Value the opportunity of a new tool or network compared to current solutions. This should not always deter you, but it will prepare you with a better understanding of next steps.

What is the value of the current solutions you have. How much time and money does it save/make? What is the potential value of these new tools? The less unclear the value of a new tool, the more patient you should be.

6. Replace or augment?

Can the success you see on Pinterest replace what you have been doing on Facebook? Or are they two different audiences for your brand? Can Argyle Social replace Hootsuite for your needs, or will you need to keep using both for different features?

Knowing whether a new social network or tool will replace an existing one or augment it, helps you define exactly what resources will be needed to invest in them.

7. Define Investment

You now know the potential value, and how a given shiny object matches up with your current investments. So sit down and write out exactly what you are willing to invest in this new tool.

It should be dollars and man power, over time.

This could be zero mind you. You may decide that now is not the right time for your company to be on Instagram, if ever.

Or you may decide to hire one new community manger for a 3 month trial to run the new brand Pinterest account. Or maybe Billy from marketing will now spend 20% of his time over the next month switching over all our social account to Argyle Social.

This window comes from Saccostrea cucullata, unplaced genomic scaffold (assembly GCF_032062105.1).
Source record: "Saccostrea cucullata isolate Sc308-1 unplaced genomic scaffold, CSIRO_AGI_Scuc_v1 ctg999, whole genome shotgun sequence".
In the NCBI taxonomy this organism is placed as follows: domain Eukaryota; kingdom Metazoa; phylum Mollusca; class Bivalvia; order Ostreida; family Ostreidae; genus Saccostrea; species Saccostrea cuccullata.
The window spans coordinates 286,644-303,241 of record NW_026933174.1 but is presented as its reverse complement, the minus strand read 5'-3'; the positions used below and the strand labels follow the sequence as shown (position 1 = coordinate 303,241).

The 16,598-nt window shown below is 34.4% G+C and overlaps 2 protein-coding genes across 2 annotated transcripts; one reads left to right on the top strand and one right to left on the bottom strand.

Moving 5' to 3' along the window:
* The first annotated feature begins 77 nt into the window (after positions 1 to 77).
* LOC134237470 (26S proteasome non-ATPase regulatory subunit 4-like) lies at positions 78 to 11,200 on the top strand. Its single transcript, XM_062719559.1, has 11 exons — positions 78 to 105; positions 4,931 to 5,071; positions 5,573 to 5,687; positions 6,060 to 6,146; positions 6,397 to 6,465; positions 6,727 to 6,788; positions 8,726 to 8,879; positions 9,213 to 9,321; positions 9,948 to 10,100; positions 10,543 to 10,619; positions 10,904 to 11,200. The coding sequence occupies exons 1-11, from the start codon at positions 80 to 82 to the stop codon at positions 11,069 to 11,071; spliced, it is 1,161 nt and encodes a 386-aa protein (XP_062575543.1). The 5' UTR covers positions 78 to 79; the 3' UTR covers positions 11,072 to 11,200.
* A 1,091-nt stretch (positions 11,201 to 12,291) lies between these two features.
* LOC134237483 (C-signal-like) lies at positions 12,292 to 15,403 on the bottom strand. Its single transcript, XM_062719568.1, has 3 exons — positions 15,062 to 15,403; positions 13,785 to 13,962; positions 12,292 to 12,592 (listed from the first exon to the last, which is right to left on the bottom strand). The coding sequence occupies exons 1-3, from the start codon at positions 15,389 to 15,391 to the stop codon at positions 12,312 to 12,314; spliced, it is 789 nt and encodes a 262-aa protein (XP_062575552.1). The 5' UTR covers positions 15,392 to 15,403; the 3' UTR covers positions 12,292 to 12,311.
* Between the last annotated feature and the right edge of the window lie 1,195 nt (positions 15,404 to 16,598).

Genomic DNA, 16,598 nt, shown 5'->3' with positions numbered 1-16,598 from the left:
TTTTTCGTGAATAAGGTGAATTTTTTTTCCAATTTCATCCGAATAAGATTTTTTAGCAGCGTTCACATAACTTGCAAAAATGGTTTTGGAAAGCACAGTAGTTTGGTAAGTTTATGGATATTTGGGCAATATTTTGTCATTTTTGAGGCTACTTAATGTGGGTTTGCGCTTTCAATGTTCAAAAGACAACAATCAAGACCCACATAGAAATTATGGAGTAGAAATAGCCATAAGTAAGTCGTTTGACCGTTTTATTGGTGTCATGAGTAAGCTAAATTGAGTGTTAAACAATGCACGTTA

Define how you are going to use this new tool for an initial investment. And what your goals are.

8. Reassess

At the end of that defined investment period, reassess. Were goals reached? Were assumptions confirmed?

And if you decided to just be patient, and wait a few months to see how things shook out, reassess whether it is time to make that first investment or not.



Post Author

CEO and founder of Social Fresh, the social media education company. Jason is a social media consultant, a social media speaker and industry analyst. He consults with corporations and agencies on social media strategy, building community, and influencer...

  • I couldn’t agree more, especially with #1. If you’re already doing pretty well with the tools and social media sites you are on now, patience is the key to ensure you’re not jumping on every new tool or site and then wasting time and money in the end on something that won’t really make a big difference.

  • Tina C

    Hey Jason, Really great post – thanks! Am interested in the Stop the Social Media Shiny Object Syndrome Webinar. Says it’s on demand; however, I keep getting error messages and cannot access. Can you help me out?

  • Testing personally is a great tip. Before starting a strategy on a social media site for business you need to understand the inner workings of the site. Use a personal account to check it out first, so that you aren’t making any mistakes with the business account.

  • This is a reasonable approach that you outlined here for a common problem. I really like points 4 and 7, especially. I think where I fall short is that I don’t conduct sufficient research first. If I were to take that one step, I’d save time!